Why is that? Well, those donors that do want to look under the hood of a charity and examine its outcomes face further challenges, because the right information generally just isn’t available. So donors tend to end up making decisions based on much less useful (and sometimes harmful) information instead. Like administrative cost ratios, for example. We believe donors ask about admin costs because they care about as much as possible of their donation going to the beneficiary (i.e. creating impact). But telling them about admin costs reinforces the problem. Far better to explain to the donor what that admin cost achieves, in other words to lead donors to thinking about outcomes, not inputs.
In order to educate donors, we need some real coordination across the field. Charity fundraisers need to start trying to answer difficult questions about outcomes. Chief executives need to start agreeing among themselves how best to report their outcomes so that charities can be compared. Foundations need to invest in charities’ capacity to measure outcomes, and start acting on the information these efforts produce. Analysts need to agree not to publish admin cost ratios any more, and to publish more useful and comparable outcome measures instead.
KB & RP: Tris makes several excellent points, not the least of which is that an unvarnished reliance upon things like a charity’s administrative costs can lead to the wrong decisions. As we have noted elsewhere, measures of financial health are one of three dimensions that must be considered by a wise social investor. Furthermore, the most critical dimension to be addressed is the outcome of the organization’s work. It is important, however, to remember for a moment why proxies such as admin costs and similar measures were examined in the first place. The historical record clearly shows that for as far back as anyone might care to look, charities, whether philanthropically or governmentally funded, did a terrible job of measuring, assessing or otherwise reporting on their performance. Sadly, for their part many funders were more interested in head counts and compliance than they were in measures of real effectiveness.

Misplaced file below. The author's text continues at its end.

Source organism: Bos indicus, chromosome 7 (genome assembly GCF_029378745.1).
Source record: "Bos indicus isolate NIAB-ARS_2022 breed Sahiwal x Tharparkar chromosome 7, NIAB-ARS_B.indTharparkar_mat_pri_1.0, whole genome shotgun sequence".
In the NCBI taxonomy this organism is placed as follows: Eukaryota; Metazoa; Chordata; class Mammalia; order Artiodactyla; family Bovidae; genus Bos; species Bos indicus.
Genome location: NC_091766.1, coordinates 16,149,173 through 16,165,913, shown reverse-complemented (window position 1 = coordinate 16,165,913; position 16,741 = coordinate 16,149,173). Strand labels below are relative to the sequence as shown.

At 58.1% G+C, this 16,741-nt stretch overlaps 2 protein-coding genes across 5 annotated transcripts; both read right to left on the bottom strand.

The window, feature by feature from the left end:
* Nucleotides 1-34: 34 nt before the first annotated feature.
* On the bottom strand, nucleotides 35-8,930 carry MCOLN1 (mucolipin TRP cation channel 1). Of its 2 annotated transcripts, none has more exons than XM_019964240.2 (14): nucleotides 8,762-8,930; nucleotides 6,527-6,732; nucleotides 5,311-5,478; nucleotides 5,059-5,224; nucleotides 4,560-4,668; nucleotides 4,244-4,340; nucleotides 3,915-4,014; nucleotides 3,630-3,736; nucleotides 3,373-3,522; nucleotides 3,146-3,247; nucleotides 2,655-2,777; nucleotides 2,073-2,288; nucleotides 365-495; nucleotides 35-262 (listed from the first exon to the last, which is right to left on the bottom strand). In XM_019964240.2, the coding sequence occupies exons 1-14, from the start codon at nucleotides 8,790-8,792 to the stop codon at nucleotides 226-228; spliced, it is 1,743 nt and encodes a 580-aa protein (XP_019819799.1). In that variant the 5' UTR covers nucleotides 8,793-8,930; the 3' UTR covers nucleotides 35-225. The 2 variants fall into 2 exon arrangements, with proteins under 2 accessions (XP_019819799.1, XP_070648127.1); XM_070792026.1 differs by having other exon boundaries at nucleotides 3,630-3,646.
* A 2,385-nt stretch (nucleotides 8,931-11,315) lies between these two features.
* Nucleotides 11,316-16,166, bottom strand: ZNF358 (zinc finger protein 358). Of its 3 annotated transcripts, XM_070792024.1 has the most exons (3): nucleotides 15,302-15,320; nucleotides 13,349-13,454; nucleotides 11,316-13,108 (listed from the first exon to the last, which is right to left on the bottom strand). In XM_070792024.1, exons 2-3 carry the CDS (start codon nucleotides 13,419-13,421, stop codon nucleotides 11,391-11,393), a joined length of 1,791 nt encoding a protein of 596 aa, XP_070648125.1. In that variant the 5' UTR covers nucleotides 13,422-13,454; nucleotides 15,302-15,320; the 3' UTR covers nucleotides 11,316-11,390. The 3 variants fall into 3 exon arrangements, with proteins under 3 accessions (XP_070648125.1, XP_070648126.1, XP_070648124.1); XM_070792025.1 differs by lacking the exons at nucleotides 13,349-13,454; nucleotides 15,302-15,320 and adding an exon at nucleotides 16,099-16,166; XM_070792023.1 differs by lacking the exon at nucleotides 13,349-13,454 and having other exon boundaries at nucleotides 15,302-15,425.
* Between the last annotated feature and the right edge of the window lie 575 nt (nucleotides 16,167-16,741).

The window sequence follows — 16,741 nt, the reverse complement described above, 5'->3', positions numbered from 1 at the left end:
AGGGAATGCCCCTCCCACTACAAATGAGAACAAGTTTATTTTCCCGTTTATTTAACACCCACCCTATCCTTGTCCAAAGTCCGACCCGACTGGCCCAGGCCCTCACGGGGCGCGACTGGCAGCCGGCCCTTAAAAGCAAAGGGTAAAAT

But Tris suggests another point that is worth exploring. We initially asked if individual donors understand the value of outcomes. Tris believes that "intrinsically, of course they do." We are not so sure….
While institutional donors have their own frequently byzantine rationales for giving, many individual donors, some well off and many not of any particular wealth, often make their decisions to give to a nonprofit based upon one or more of the following six reasons:
1. A personal connection to a specific nonprofit
2. A personal connection to a specific cause or issue
3. A personal connection to the person doing the asking
4. A resonance of personal beliefs or values with an issue or the field in which a certain nonprofit may be working
5. A sense, impression, or knowledge of a great need to be addressed
6. A "brand loyalty" to or generalized confidence in a given well known nonprofit
Unfortunately, not one of these reasons either inquires of, nor addresses the effectiveness of the nonprofits to which one might be donating. In these cases, the concept of outcomes is immaterial: no matter their innate importance or value, they are being trumped by these other, often emotional considerations. It is our hope that, as public awareness develops regarding the importance of meaningful outcomes, this sorry state of affairs will change for the better and more money will end up in the hands of higher performing nonprofits.
Q: Why are so few nonprofits actually using outcome measurement?
A: My moderate answer to this question is that adopting and implementing an outcome measurement approach is hard, and takes significant time and money to pull off. But given the fact that I believe charities both should, and must, measure outcomes, I don’t think this answer is enough. My more cynical answer is that nonprofits are organisations made up of individuals, who respond to incentives. The incentives simply aren’t there yet for outcomes measurement to really gain momentum. The moral incentives (being a better nonprofit; helping more people by doing better) may exist, but next to financial incentives they can often be too weak or fragmented to drive behaviour. Financial incentives, on the other hand, are clear and strong. If nonprofits can access the funding streams they need to develop and grow without using outcome measurement, they will. If funders use their collective power to ensure that nonprofits need to report their outcomes in order to secure funding, the world will change, and outcome measurement will become ubiquitous.